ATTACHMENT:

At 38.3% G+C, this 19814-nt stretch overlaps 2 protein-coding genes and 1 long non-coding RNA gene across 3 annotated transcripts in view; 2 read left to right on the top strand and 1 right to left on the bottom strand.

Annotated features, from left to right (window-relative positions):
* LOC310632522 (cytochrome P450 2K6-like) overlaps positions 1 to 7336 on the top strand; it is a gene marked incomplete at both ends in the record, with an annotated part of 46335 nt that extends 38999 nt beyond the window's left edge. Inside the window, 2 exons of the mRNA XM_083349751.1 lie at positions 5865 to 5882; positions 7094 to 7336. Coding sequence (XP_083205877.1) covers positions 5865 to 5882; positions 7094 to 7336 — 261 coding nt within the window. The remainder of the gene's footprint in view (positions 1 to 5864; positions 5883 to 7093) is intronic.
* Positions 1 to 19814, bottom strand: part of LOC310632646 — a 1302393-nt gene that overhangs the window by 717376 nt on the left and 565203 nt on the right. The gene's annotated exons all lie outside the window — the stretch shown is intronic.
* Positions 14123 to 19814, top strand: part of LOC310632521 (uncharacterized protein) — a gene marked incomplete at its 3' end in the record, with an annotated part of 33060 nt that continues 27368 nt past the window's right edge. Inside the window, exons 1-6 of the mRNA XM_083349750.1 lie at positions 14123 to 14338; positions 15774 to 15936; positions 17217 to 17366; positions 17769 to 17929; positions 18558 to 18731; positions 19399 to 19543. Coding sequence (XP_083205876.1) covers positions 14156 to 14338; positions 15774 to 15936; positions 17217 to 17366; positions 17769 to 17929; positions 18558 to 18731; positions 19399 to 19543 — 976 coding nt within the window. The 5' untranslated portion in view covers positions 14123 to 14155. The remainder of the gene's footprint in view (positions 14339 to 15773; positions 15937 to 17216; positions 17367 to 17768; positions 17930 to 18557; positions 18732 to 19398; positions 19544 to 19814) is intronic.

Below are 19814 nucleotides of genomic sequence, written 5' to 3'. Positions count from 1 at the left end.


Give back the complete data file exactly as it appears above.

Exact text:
At 38.3% G+C, this 19814-nt stretch overlaps 2 protein-coding genes and 1 long non-coding RNA gene across 3 annotated transcripts in view; 2 read left to right on the top strand and 1 right to left on the bottom strand.

Annotated features, from left to right (window-relative positions):
* LOC310632522 (cytochrome P450 2K6-like) overlaps positions 1 to 7336 on the top strand; it is a gene marked incomplete at both ends in the record, with an annotated part of 46335 nt that extends 38999 nt beyond the window's left edge. Inside the window, 2 exons of the mRNA XM_083349751.1 lie at positions 5865 to 5882; positions 7094 to 7336. Coding sequence (XP_083205877.1) covers positions 5865 to 5882; positions 7094 to 7336 — 261 coding nt within the window. The remainder of the gene's footprint in view (positions 1 to 5864; positions 5883 to 7093) is intronic.
* Positions 1 to 19814, bottom strand: part of LOC310632646 — a 1302393-nt gene that overhangs the window by 717376 nt on the left and 565203 nt on the right. The gene's annotated exons all lie outside the window — the stretch shown is intronic.
* Positions 14123 to 19814, top strand: part of LOC310632521 (uncharacterized protein) — a gene marked incomplete at its 3' end in the record, with an annotated part of 33060 nt that continues 27368 nt past the window's right edge. Inside the window, exons 1-6 of the mRNA XM_083349750.1 lie at positions 14123 to 14338; positions 15774 to 15936; positions 17217 to 17366; positions 17769 to 17929; positions 18558 to 18731; positions 19399 to 19543. Coding sequence (XP_083205876.1) covers positions 14156 to 14338; positions 15774 to 15936; positions 17217 to 17366; positions 17769 to 17929; positions 18558 to 18731; positions 19399 to 19543 — 976 coding nt within the window. The 5' untranslated portion in view covers positions 14123 to 14155. The remainder of the gene's footprint in view (positions 14339 to 15773; positions 15937 to 17216; positions 17367 to 17768; positions 17930 to 18557; positions 18732 to 19398; positions 19544 to 19814) is intronic.

Below are 19814 nucleotides of genomic sequence, written 5' to 3'. Positions count from 1 at the left end.